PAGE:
Posted on Sep 18, 2023

By the time he was 12 years old, Abe O’Bryan was the “man of the house” taking care of his two younger sisters and baby brother.

His mother had left his father hoping to make a better life for herself and her children, but when hard times hit, she turned to making money the way she had learned from O’Bryan’s father, by selling drugs. Abe O'Bryan Attorney and CASA Board of Directors in Radcliff, KY

“It was very unfortunate that my mom had four kids and no high school diploma,” O’Bryan said. “She worked on farms and did all she could to make ends meet and, eventually, did  the things she’d seen my dad do to make money. Unfortunately, that led to some addiction issues for her.”

As his mother’s addictions grew, so did O’Bryan’s responsibilities.

“I would get the food stamps out of the mailbox before my mom could,” O’Bryan said. “I’d walk to the store and buy groceries. It went on like that for a long time because we were still going to school.”

After getting his sisters ready for school and cooking their breakfast, O’Bryan would take his baby brother to a neighbor’s trailer, then he and the older siblings rode the bus to school.

“When we got home, I’d go get my brother,” O’Bryan said. “It went on like that for quite a while, but in a small town, you can’t keep anything a secret very long.”

When O’Bryan’s aunt and uncle, Mike and Barb Grosso, became aware of their nieces’ and nephew’s living conditions, they notified Child Protective Services.

Because the case worker failed to gather enough evidence to prove the alleged neglect, the children remained with their mother.

That’s when the Grossos contacted a Court Appointed Special Advocate or CASA.

Mike Grosso vividly remembers the event.

“When Abe’s mom was struggling to stay above water, Barb told me she wanted to be there for Abe and his siblings,” Grosso said. “We had just gotten married and were fortunate to have some friends who were on the CASA board in Louisville, and they sent a CASA worker to be assigned to Abe and his family.”

The Turning Point in O’Bryan’s Life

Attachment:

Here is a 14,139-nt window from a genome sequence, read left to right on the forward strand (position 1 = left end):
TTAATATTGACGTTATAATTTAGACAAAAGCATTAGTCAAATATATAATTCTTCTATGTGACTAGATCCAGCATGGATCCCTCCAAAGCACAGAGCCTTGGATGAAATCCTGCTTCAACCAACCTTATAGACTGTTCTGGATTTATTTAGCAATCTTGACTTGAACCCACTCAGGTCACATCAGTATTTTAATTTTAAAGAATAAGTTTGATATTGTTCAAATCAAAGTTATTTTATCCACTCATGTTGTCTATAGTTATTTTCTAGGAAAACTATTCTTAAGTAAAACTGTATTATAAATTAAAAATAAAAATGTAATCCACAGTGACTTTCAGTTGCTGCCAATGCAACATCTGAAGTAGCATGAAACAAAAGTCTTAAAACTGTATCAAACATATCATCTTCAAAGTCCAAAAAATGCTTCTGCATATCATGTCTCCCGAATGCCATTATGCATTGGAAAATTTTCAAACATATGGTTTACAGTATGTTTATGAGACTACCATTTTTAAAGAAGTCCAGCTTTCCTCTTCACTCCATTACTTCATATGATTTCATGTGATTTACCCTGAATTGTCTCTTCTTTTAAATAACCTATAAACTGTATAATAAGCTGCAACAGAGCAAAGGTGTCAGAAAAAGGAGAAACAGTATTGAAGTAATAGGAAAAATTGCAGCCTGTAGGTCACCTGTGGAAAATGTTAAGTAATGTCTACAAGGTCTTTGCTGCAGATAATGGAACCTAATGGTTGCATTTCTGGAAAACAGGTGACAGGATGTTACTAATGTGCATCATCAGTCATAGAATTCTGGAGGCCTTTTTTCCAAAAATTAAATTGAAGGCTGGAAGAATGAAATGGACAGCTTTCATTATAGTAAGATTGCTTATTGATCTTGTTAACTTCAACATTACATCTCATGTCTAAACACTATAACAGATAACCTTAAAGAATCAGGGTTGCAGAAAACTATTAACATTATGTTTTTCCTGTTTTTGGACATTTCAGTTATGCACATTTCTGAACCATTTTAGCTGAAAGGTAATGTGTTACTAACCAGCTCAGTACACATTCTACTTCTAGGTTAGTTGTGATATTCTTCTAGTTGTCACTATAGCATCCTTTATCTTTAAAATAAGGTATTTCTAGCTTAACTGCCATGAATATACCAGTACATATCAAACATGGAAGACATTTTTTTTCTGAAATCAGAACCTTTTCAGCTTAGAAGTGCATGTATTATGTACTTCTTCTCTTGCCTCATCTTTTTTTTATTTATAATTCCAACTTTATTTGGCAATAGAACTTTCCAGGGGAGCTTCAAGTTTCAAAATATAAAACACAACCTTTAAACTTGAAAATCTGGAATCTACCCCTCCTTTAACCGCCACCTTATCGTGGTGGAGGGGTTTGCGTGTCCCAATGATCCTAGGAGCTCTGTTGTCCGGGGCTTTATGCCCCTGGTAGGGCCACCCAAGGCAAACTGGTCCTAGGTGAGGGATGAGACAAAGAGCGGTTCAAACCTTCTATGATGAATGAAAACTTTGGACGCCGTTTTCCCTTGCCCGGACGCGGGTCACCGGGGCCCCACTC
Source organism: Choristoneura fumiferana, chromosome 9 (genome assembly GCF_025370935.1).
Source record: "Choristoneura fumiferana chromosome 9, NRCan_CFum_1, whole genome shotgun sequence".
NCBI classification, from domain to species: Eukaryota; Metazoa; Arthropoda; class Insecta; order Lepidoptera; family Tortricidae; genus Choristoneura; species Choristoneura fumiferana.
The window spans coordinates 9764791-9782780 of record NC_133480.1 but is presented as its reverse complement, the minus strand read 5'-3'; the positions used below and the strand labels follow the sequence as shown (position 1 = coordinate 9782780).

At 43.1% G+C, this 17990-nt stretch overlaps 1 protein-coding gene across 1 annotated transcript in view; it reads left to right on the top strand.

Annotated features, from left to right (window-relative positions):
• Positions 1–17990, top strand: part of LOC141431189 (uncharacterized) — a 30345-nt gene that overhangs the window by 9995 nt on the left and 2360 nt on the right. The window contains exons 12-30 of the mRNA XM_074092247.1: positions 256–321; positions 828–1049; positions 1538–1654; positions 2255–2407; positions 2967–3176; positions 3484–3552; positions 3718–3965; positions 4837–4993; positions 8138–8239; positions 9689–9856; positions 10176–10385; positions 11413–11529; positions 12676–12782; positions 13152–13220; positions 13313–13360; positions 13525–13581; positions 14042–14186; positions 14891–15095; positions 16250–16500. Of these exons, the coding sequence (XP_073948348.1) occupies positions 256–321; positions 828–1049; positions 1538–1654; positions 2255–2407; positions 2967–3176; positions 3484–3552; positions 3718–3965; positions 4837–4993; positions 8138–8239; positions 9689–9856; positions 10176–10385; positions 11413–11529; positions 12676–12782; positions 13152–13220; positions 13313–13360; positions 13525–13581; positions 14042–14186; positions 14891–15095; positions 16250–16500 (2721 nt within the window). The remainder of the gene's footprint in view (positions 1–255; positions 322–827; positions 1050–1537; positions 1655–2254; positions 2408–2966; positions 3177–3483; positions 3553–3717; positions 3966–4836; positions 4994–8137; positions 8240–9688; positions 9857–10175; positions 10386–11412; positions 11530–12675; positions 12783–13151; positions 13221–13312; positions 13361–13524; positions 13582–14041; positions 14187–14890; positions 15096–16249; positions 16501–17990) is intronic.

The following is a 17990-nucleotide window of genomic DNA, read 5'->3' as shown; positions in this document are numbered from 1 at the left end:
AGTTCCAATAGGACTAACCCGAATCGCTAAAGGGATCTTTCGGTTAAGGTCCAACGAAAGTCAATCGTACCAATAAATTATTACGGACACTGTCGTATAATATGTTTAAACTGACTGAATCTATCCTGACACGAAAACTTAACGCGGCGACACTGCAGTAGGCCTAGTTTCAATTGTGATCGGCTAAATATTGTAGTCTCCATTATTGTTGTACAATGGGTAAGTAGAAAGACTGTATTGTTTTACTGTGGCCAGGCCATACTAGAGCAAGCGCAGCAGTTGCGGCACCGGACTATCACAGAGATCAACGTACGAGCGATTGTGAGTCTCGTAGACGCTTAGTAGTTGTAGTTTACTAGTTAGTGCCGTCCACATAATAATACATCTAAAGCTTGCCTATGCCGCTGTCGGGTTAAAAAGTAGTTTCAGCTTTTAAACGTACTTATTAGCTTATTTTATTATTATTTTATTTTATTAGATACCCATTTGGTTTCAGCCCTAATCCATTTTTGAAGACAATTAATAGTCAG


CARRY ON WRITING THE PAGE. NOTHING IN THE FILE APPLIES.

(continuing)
“Based on what the CASA volunteer did, the judge ordered us from our mom’s custody and ordered her to rehab, which she did, and ordered us into foster care with family members,” O’Bryan said. “It was devastating to not be able to see the little baby I’d been taking care of.”

Eventually, O’Bryan’s mother was given supervised custody with her mother being guardian, and later, full custody was returned to her.

“She struggled off and on for the rest of her life,” O’Bryan said. “But it never got as bad as it had been.”

After a while, O’Bryan dropped out of high school and got his GED. On his uncle’s advice, O’Bryan joined the U.S. Navy.

“My aunt Barbara stayed involved with CASA for years and was on the board of directors in Louisville,” O’Bryan said. “She and my Uncle Mike were like parents to me and were very instrumental in shaping my life.”

O’Bryan continued about his uncle’s influence.

“Uncle Mike and I had a lot of conversations about where my life was going, and he was adamant that the Navy would be a good choice,” O’Bryan said. “He walked me all the way to the gate at Standiford Field and put me on the plane to boot camp.”

Never planning to make the Navy a career, O’Bryan didn’t reenlist but instead used his GI Bill to pursue what he thought would be a technical degree. However, when his Aunt Barb asked him to speak at a CASA fundraiser breakfast, the event made a lasting impression.

“I went to a thrift store and bought a suit and stood before all the people at the Homestead in Louisville and told my story,” O’Bryan recalled. “When it was over, an attorney gave me his card and said if I ever needed anything to call him.”

O’Bryan eventually went to work for that attorney, paving the way for doors to open at Skeeters, Bennett, Wilson & Humphrey Attorneys at Law in Radcliff.

Immediately following the breakfast, the director of CASA asked O’Bryan to accompany a team to Washington D.C. to lobby for funding, placing him in the presence of high-ranking politicians and offering yet another opportunity to hone his public speaking skills.

“Abe is giving back in so many ways. He is a shining pillar of the community and has become the face of CASA,” Grosso said.

Michelle Kail, executive director of CASA of the Heartland agreed.

“One of the things that I greatly admire about Abe is the fact that he is incredibly insightful and always looking to give back to the community, which he has done with CASA,” Kail said. “Not only does he donate his time and talents to serve on our board, but he is always willing to share his personal connection with CASA to help give back to our organization. CASA is very lucky to have Abe as a board member, and I feel very fortunate to know him.”